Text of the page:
"How Soon They Forget! Mechanicville's 'Unsung' Star"

Submitted by Dr. Paul Loatman Jr., City Historian

They say fame is fleeting, but I did not realize how true that is until recently. Carmine DeCrescente passed on to me a booklet given to him by a former local resident, Charles Crotty, which was published in 1953 at the time one of our "local heroes" was honored with a parade and formal banquet. At the time I received the booklet, I happened to be preparing some remarks I was expected to deliver at a banquet honoring Mechanicville's "best and brightest" - the annual Top 6 Awards Dinner recognizing the outstanding academic performers at the high school and their parents. In the course of my address, I asked the audience who, if anyone, had heard of Ray Heindorf. One lone hand was raised, thus confirming my wife's worst prediction - that a prophet in his hometown receives no recognition. I then retold part of Ray's story to the young scholars because I believe that he was a great example of someone who created success in the face of adversity, and his life might help them deal with some of the obstacles they were sure to face in the future. In other words, he was a "role model," and some of what was said bean repeating here.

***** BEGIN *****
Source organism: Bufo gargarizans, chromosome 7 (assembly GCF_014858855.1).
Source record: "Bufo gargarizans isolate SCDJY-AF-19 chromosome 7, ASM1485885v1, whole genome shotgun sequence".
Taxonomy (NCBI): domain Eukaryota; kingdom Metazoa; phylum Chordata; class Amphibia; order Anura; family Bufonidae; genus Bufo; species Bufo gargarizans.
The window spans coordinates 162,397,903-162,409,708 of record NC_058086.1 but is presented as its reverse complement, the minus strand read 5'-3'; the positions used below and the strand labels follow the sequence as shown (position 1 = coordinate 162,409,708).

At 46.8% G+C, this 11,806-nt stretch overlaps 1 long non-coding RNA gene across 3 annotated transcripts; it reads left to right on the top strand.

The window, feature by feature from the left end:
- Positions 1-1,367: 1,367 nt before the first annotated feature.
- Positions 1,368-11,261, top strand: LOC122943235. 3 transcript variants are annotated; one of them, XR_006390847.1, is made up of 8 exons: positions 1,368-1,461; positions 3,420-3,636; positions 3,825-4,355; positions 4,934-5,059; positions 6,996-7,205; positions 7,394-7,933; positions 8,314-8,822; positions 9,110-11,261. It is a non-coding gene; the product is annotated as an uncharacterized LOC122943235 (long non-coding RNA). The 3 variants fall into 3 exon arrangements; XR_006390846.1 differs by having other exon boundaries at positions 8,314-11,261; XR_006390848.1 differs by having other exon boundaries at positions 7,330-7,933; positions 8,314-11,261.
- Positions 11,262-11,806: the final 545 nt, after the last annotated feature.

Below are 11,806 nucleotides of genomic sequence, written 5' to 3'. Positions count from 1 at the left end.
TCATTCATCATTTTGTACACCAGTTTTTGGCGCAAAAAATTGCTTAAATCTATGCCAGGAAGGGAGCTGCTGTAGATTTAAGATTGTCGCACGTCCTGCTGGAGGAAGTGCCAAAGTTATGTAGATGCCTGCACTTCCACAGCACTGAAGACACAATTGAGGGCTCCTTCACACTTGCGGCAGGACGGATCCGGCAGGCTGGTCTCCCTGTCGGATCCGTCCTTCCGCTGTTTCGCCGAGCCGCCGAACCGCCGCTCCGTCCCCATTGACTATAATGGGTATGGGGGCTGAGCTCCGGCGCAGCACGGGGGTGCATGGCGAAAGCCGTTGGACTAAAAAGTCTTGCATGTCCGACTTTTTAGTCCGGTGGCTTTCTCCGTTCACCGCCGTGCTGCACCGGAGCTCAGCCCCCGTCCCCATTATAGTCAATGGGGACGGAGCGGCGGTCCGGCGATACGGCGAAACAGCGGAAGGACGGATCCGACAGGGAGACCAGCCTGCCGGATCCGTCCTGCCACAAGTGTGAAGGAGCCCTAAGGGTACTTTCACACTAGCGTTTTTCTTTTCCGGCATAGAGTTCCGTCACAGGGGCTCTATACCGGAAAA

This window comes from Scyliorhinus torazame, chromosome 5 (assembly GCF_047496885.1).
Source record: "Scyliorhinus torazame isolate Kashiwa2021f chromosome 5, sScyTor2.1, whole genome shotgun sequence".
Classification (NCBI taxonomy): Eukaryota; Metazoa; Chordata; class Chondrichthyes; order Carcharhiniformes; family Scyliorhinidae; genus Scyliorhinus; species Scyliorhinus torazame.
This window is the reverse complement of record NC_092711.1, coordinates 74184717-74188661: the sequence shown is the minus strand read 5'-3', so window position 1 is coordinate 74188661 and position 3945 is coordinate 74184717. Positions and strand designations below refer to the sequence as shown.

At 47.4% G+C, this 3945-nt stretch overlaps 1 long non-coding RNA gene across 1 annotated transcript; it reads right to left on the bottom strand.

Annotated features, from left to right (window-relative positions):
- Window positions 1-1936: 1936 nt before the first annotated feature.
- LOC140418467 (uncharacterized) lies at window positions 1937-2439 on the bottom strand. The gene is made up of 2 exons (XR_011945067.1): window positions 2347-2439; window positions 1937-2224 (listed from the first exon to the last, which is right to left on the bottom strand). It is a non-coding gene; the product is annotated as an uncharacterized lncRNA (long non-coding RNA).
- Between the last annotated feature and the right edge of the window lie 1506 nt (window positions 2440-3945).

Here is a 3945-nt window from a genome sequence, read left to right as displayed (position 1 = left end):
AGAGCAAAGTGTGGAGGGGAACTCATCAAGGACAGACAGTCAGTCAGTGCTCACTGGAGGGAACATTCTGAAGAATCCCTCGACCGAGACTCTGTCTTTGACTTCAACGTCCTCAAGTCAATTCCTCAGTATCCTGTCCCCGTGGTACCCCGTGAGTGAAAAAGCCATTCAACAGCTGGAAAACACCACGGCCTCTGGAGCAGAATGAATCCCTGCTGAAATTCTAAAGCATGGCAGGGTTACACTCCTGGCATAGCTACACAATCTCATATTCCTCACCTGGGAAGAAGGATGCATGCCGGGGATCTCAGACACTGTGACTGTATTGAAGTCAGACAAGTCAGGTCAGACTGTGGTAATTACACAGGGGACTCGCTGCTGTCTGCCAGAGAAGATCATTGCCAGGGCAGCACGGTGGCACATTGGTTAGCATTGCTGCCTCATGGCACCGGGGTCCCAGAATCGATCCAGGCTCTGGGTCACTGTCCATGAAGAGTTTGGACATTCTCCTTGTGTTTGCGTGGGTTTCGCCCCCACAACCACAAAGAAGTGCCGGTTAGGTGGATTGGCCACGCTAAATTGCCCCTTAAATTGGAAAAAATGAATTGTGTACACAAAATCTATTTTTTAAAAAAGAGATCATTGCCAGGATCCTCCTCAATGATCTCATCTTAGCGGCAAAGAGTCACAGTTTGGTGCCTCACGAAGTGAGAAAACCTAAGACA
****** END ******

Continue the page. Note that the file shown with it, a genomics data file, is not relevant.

Ray Heindorf was raised in Mechanicville, graduating from the local high school in 1926. Like many residents - then and now - Ray had a love for, and talent with music, and in his case, his abilities were extraordinary. Ray earned extra money while growing up by playing accompaniment at the State Theater on North Main St. (Yes, Virginia, there was a movie house in Mechanicville, in fact, two of them at one time). For those of you, like myself, who are too young to remember, early movies were "silents" which carried subtitles to move the story along. To keep the audience in the proper frame of mind, theaters hired small orchestras, including piano players, to play music appropriate to the mood of the scene being shown on the screen. Ray was good at what he did; in fact, some say that he was so good that many people paid their nickel (the usual entrance fee) to hear Ray rather than pay attention to the movie. At times, Ray extemporized on the piano, leaving his fellow musicians sitting there listening in awe rather than accompanying him. Confident in 1926 that his newly-minted high school diploma and his musical gifts entitled him to a $5 a week raise, Ray was so disappointed when his boss turned him down that he quit his job at the State Theater and struck out for greener pastures in New York City in 1928. Little did he know then, but technology was in the process of dealing Ray and thousands of movie-house piano players across the country a cruel blow. In 1927, Al Jolsen's The Jazz Singer was an instant success as a "talkie," and though not obvious to everyone yet, sound movies were about to make "silents" (and movie-house piano players) go the way of the dinosaur. Mechanicville's own Ray found himself out of town and out of luck regarding his prospects for the future. But, as they say, that is not the end of the story.